While many designs for etching graphics onto the surfaces of electronic and personal devices have generally worked well in the past, there is always a desire to provide new and improved designs or techniques that result in even more aesthetically pleasing graphics. In particular, the ability to provide backlit graphics on electronic and personal devices in a manner that could generate a sufficient amount of light and provide contrast with the unetched surfaces of the device is desirable.
Apple's invention generally relates to new methods for etching graphics onto backlit surfaces, such as keycaps. The keycaps may include a fully or partially transparent keycap layer that may be covered by multiple coating layers. The keycap may be etched to remove the top or outermost coating layer and expose the second or middle layer. The second or middle layer may be etched to different depths so that when illuminated, the etched portion having a larger depth may transmit more light than the etched portion having a smaller depth.
One embodiment may take the form of a method for manufacturing keycap. The method may include applying a first coating layer on a surface of a keycap layer, applying a second coating layer on top of the first coating layer, etching at least a portion of the first coating layer to a first depth to form a first etched area, and etching at least a portion of the first etched area to a second depth to form a second etched area.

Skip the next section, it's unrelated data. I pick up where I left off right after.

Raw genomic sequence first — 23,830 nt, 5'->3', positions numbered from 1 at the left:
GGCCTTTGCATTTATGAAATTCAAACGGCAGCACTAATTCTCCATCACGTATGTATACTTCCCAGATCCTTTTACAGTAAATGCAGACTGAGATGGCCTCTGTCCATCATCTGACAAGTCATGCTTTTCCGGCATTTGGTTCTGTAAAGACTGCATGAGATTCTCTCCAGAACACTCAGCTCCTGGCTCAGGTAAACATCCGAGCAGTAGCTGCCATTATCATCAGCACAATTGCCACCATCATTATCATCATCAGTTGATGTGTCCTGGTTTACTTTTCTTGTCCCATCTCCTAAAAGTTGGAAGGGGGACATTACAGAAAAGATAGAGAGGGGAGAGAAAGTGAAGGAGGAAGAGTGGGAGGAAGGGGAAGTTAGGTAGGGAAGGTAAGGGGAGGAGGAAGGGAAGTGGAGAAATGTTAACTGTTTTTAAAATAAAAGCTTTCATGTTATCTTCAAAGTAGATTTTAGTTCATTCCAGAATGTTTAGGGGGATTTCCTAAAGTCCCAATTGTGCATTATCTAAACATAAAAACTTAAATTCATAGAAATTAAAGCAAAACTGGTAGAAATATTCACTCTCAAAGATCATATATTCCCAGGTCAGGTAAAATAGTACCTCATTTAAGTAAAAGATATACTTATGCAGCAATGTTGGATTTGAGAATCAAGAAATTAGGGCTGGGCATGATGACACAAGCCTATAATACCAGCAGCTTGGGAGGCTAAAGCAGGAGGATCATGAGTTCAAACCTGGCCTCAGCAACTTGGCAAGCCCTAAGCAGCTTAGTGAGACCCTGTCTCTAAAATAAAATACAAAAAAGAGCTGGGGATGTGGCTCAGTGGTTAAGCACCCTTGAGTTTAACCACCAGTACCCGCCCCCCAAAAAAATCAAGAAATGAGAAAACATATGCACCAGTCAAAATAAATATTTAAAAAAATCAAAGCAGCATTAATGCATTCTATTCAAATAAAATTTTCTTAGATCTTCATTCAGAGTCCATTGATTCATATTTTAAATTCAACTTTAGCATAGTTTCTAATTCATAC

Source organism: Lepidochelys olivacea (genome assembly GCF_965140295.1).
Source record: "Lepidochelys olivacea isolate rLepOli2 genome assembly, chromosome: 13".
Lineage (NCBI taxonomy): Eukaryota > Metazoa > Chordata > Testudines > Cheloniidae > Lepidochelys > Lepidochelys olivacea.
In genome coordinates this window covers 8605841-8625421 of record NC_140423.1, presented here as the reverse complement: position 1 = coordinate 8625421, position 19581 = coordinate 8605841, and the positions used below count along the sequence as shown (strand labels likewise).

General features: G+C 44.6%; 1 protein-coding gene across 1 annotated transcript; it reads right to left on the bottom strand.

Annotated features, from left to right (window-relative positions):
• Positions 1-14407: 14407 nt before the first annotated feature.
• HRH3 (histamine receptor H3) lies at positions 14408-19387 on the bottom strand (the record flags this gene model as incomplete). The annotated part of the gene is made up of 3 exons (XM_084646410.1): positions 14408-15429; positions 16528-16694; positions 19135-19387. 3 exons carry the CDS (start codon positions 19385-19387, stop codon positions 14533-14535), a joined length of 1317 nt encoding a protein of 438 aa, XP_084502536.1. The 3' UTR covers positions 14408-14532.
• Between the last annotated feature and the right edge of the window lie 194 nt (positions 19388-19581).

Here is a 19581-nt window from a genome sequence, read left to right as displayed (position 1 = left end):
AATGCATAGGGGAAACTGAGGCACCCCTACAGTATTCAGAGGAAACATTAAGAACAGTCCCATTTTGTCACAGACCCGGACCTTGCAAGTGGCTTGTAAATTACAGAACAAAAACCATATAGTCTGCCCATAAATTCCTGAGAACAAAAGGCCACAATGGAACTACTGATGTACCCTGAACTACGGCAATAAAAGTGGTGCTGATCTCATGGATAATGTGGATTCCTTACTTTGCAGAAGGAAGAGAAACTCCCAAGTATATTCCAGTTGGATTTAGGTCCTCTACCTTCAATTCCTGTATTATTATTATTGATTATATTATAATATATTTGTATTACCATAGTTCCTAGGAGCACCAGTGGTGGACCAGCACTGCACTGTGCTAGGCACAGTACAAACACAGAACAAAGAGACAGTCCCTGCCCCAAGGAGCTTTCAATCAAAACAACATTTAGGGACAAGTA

Another embodiment may take the form of a keycap including a keycap layer, a first coating layer covering at least a portion of the keycap layer, and a second coating layer covering at least a portion of the first coating layer. A first portion of the first coating layer may define a graphic having a first depth and a second portion of the first coating may define a border surrounding at least a portion of a perimeter of the graphic. The second portion may have a second depth greater than the first depth.